Though there is no formal, multilateral institutional framework to govern the global flow of migrants, states increasingly are exploring how to work collectively to make migration a more legal, orderly, and mutually beneficial process. Cooperation on migration management has been growing steadily, as the research below explores, involving both state and nonstate actors via regional dialogues, bilateral agreements, and the creation of international initiatives such as the Global Forum on Migration and Development.
The launch in Bangkok of an issue brief series on labor migration in Asia undertaken by MPI and IOM with speakers H.E. Phadermchai Sasomsub, H.E. Kazi Imtiaz Hossain, H.E. Linglingay Lacanlale, Andrew Bruce, and Dovelyn Rannveig Agunias.
This brief examines the complex issues surrounding labor migration from Colombo Process countries. It discusses the progress made—and the policy challenges that remain—with regard to creating efficient and equitable labor migration systems.
The Migration Policy Institute celebrated its first decade as the authoritative, unimpeachable resource on immigration and immigrant integration analysis and policy design in the United States and internationally.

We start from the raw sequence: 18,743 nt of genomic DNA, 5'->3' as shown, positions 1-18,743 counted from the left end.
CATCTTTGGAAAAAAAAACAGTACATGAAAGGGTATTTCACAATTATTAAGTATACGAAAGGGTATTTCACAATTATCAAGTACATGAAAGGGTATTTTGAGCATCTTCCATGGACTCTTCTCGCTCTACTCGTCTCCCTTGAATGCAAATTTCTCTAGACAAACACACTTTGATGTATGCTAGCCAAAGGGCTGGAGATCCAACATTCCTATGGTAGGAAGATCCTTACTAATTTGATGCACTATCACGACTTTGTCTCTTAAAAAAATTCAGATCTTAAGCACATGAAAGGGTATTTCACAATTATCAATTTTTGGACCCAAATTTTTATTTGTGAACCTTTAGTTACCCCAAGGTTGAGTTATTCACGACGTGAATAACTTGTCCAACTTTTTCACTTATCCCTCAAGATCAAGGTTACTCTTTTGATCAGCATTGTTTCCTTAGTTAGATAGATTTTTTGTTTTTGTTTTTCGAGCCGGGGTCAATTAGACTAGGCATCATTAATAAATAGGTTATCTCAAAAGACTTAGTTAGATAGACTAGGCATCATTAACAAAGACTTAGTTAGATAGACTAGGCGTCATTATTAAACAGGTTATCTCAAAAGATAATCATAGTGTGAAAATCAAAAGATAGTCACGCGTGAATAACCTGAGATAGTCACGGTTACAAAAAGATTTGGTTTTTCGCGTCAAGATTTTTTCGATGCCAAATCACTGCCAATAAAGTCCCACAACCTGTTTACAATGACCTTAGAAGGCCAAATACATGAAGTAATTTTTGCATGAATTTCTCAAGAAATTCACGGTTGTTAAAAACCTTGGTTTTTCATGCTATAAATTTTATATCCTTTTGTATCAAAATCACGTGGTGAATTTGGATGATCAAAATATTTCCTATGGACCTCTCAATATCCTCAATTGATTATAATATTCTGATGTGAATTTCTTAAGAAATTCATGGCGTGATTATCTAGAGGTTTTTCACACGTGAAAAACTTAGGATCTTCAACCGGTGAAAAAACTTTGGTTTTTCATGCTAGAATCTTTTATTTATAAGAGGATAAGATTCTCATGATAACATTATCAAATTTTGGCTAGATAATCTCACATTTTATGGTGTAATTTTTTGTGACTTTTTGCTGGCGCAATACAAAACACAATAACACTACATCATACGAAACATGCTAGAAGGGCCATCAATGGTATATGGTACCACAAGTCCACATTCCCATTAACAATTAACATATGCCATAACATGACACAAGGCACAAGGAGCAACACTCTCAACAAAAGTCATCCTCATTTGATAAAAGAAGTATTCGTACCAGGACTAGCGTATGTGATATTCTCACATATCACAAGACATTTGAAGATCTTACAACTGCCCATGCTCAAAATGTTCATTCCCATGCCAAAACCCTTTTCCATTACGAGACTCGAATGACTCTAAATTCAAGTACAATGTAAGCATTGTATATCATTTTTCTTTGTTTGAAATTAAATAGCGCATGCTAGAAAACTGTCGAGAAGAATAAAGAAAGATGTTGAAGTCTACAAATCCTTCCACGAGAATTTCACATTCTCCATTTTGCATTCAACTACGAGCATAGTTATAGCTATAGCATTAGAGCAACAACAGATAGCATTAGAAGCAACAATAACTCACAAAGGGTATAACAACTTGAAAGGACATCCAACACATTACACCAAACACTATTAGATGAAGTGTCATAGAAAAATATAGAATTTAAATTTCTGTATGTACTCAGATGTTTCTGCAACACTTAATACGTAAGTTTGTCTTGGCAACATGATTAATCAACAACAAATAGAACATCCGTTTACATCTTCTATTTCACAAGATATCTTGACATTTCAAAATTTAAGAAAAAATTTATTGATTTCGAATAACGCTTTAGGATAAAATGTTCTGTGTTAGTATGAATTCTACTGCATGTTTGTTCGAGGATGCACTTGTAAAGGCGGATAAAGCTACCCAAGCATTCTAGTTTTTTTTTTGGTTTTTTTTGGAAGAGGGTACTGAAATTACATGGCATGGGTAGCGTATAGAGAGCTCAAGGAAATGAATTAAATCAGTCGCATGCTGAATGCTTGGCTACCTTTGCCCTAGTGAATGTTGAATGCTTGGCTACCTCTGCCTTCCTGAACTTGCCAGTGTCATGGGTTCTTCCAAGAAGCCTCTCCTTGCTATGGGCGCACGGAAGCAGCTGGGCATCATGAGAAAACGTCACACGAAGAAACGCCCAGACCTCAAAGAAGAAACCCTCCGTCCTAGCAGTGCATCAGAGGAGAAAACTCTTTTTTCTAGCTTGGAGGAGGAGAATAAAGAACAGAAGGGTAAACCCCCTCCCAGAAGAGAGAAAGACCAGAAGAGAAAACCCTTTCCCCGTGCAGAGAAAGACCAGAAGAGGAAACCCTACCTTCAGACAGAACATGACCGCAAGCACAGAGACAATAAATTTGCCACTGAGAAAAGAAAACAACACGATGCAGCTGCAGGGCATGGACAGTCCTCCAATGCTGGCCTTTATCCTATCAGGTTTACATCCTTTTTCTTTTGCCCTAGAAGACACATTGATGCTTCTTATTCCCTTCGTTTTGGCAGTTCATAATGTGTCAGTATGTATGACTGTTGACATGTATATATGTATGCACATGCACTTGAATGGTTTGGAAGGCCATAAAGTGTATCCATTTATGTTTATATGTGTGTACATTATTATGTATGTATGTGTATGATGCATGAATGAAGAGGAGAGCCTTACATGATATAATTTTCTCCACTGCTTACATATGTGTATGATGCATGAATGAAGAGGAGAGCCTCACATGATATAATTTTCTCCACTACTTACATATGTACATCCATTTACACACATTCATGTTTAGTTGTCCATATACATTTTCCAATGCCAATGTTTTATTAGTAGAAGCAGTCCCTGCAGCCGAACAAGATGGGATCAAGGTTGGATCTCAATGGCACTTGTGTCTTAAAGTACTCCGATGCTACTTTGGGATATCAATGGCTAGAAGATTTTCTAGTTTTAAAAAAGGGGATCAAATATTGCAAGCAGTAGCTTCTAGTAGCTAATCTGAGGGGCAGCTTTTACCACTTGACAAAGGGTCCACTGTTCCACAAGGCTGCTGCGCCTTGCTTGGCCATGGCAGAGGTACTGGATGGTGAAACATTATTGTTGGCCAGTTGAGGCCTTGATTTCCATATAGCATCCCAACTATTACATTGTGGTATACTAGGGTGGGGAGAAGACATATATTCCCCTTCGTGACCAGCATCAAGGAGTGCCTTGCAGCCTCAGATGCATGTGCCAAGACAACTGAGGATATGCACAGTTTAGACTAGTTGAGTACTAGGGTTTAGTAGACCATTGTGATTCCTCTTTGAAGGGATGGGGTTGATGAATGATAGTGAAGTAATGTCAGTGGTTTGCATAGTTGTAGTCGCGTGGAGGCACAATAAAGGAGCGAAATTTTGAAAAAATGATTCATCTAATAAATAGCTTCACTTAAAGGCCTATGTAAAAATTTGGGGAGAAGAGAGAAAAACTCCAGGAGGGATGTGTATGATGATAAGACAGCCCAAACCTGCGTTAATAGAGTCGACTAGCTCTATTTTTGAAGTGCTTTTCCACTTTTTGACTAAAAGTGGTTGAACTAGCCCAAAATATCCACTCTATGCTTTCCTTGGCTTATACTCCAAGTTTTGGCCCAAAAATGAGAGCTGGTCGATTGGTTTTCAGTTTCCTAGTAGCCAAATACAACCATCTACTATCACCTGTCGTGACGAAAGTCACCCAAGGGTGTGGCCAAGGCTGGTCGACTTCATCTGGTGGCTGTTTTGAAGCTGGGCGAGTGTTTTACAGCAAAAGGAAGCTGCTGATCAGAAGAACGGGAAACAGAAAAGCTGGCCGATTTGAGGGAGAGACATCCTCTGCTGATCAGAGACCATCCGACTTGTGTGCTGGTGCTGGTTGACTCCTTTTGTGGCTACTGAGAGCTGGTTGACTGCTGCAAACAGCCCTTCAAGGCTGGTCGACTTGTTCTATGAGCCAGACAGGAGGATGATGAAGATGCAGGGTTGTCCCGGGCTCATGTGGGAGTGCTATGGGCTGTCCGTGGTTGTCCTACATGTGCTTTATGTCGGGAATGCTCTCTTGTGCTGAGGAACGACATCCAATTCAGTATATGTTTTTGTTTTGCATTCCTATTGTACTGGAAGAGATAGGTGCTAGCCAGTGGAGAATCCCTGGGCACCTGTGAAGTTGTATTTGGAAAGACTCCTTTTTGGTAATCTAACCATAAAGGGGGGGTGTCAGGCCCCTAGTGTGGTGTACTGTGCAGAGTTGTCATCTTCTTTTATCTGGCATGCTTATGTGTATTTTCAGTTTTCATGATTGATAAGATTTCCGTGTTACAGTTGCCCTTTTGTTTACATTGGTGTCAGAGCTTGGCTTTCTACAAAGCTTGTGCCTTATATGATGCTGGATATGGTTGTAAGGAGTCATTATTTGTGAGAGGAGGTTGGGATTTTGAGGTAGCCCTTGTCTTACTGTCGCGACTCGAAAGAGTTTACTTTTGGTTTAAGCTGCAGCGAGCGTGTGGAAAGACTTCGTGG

While policymakers are under increasing pressure to reduce illegal immigration, the estimated population of unauthorized immigrants in EU-15 countries has declined since 2002. European governments are collaborating on the management of their external borders, as this report details, discussing the detected and estimated scope of irregular migration in the European Union.
This Council Statement for the fifth plenary meeting of the Transatlantic Council on Migration captures key elements of deliberations on the best ways to bring greater order and legality to migration, border management, and labor market systems through transatlantic cooperation.
This volume from MPI's Transatlantic Council on Migration aims to fill the analytical gap regarding the question of what greater global cooperation on governing the flow of international migrants could achieve. The book focuses on a set of fundamental questions: What are the key steps to building a better, more cooperative system of governance? What are the goals that can be achieved through greater international cooperation? And, most fundamentally, who (or what) is to be governed?
This final report summarizes and reflects upon the key findings of the Improving EU and U.S. Immigration Systems: Learning from Experience comparative research project undertaken by MPI and the European University Institute through a grant from the European Commission.
This Council Statement from the sixth plenary meeting of the Transatlantic Council on Migration provides an overview of the Council’s discussions on how states can work together to move beyond the mantra of “global governance,” and begin taking concrete actions in pursuit of a shared agenda of safe, secure, legal, and orderly migration.